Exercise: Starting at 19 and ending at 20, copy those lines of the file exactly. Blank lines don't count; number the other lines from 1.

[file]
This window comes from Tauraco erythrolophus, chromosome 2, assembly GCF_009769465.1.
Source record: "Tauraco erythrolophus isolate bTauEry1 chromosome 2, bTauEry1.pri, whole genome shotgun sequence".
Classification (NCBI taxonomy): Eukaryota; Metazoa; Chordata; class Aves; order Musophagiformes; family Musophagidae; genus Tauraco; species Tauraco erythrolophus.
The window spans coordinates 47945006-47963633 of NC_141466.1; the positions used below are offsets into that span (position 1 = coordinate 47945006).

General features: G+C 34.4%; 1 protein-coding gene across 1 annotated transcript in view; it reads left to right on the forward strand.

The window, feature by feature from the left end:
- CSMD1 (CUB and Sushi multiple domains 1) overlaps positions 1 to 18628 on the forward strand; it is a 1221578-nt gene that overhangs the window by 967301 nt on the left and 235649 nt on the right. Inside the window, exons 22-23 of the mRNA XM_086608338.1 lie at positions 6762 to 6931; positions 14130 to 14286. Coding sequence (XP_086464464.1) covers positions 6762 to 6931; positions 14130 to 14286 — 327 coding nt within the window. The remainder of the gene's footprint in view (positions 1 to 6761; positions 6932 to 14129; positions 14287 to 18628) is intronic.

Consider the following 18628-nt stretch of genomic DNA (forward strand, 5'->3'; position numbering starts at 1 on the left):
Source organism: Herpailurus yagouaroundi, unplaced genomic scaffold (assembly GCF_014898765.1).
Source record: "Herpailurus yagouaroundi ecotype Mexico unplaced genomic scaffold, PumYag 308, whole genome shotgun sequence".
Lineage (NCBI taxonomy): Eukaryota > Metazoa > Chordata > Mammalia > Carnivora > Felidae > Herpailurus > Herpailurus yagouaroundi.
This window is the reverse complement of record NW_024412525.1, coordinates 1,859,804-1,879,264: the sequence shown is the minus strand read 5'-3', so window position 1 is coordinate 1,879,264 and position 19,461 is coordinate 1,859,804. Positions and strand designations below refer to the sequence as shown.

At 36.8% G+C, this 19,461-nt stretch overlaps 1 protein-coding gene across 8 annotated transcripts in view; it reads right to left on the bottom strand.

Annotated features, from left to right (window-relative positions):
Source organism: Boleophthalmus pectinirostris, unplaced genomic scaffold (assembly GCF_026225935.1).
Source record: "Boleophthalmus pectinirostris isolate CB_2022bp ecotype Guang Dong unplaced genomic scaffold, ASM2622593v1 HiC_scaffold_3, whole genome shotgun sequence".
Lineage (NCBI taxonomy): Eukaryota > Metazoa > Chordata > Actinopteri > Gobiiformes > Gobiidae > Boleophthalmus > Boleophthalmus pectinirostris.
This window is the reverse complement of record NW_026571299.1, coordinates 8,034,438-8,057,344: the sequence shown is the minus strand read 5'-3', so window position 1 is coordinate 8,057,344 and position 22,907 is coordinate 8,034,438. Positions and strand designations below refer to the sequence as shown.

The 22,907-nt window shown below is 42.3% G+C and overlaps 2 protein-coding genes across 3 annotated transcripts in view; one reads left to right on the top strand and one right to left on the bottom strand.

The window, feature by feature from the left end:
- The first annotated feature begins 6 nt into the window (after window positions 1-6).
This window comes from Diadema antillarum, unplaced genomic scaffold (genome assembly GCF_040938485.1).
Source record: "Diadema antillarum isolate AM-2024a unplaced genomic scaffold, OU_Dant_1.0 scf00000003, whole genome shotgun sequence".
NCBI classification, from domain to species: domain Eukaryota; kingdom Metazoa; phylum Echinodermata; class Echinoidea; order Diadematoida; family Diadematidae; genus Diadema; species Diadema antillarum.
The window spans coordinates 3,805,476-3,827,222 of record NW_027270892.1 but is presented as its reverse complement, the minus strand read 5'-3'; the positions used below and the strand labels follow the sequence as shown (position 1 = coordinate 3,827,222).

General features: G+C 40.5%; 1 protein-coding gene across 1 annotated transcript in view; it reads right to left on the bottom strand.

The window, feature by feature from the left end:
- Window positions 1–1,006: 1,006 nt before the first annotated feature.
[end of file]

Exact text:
The 22,907-nt window shown below is 42.3% G+C and overlaps 2 protein-coding genes across 3 annotated transcripts in view; one reads left to right on the top strand and one right to left on the bottom strand.

The window, feature by feature from the left end: